(This blog post is being reprinted with permission from and attribution to Keith Webb, Creative Results Management.)
I could tell by the expression on his face he just had an important realization. I asked what he was thinking. His face dropped and he said, “I already knew this, but…” and then went on to share a helpful insight. Yet, he was disappointed because he “already knew” it. His insight was tarnished somehow.
This incident highlights the mistaken belief that new knowledge is the key to finding answers to our problems. We seek experts through books, seminars, podcasts, and blogs to give us that new little tidbit of knowledge – the key to making things work out for us.
Seeing with New Eyes
Many leaders view themselves as knowledge providers. But coaching is different. In coaching the goal is not new information or knowledge. Here’s why: more knowledge from the same perspective will produce the same sort of actions.
The real voyage of discovery consists not in seeking
new landscapes but in having new eyes.
Transformation comes by increasing the coachee’s perspective – helping him or her to see the same world in new ways, through new eyes. With new eyes, the coachee can now generate options for action that are significantly different than before. As perspective changes, so do the available options.
Do you have eyes but fail to see, and ears but fail to hear?
–Jesus, Mark 8:18
The Apostle Paul understood a shift in perspective when he wrote, “I pray the eyes of your heart to be enlightened in order that you may know the hope to which he has called you, the riches of his glorious inheritance in the saints and his incomparably great power for us who believe” (Ephesians 1:18-19).
Once we see with a new perspective and new eyes we may find a breakthrough solution.
Not long ago, I was driving in France. The road was a small two-lane road that took me through fields and small cute country villages. It was also taking longer than expected and every 15 minutes or so I’d get stuck behind a slow-moving tractor. This continued for 2 hours. According to the GPS it would be 3 more hours to reach my destination. I was going to be very late.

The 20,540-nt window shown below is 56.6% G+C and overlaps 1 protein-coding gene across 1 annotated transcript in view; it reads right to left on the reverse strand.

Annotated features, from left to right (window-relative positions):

I decided to stop and reset the GPS. Only then did I realize that I had the “avoid toll roads” turned on. When I turned that off, the GPS showed me the way to a toll road with a new arrival time of only 58 minutes!
Usual solutions are those that are just one or two steps ahead on the same road, but breakthrough solutions are miles ahead because they are on new roads altogether.
And the old road’s struggles often become irrelevant in the process. There are no tractors on the toll road or no villages to slow through.
Breakthrough rarely comes only through new knowledge, but often comes from a shift in perspective – seeing with new eyes what we already “know.”
For further application:
- Forget for a moment all the problems, what’s the root thing you’re trying to achieve? Why is this significant to you?
- What are three completely different approaches you could take to achieve your goal? (Explore how they could work not the obstacles of each.)
- What are some crazy ideas that you’ve ignored because they are too impractical?
Dr. Keith Webb, PCC
Keith Webb, DMin, PCC, is an author, speaker, and consultant specializing in leadership development. He is the founder of Creative Results Management, a global training organization focused on helping ministry leaders multiply their impact. For 20 years, Keith lived in Japan, Indonesia, and Singapore where he designed and delivered leadership development programs to leaders around the world. He is the author of The Reflective Journal for Coaches, Coaching in Ministry, and The COACH Model for Christian Leaders. Keith is a past-President of ICF Washington State and lives near Seattle with his wife and their two children. He blogs at keithwebb.com.
[box]The views expressed above are the author’s own and do not necessarily represent the views of CCNI. [/box]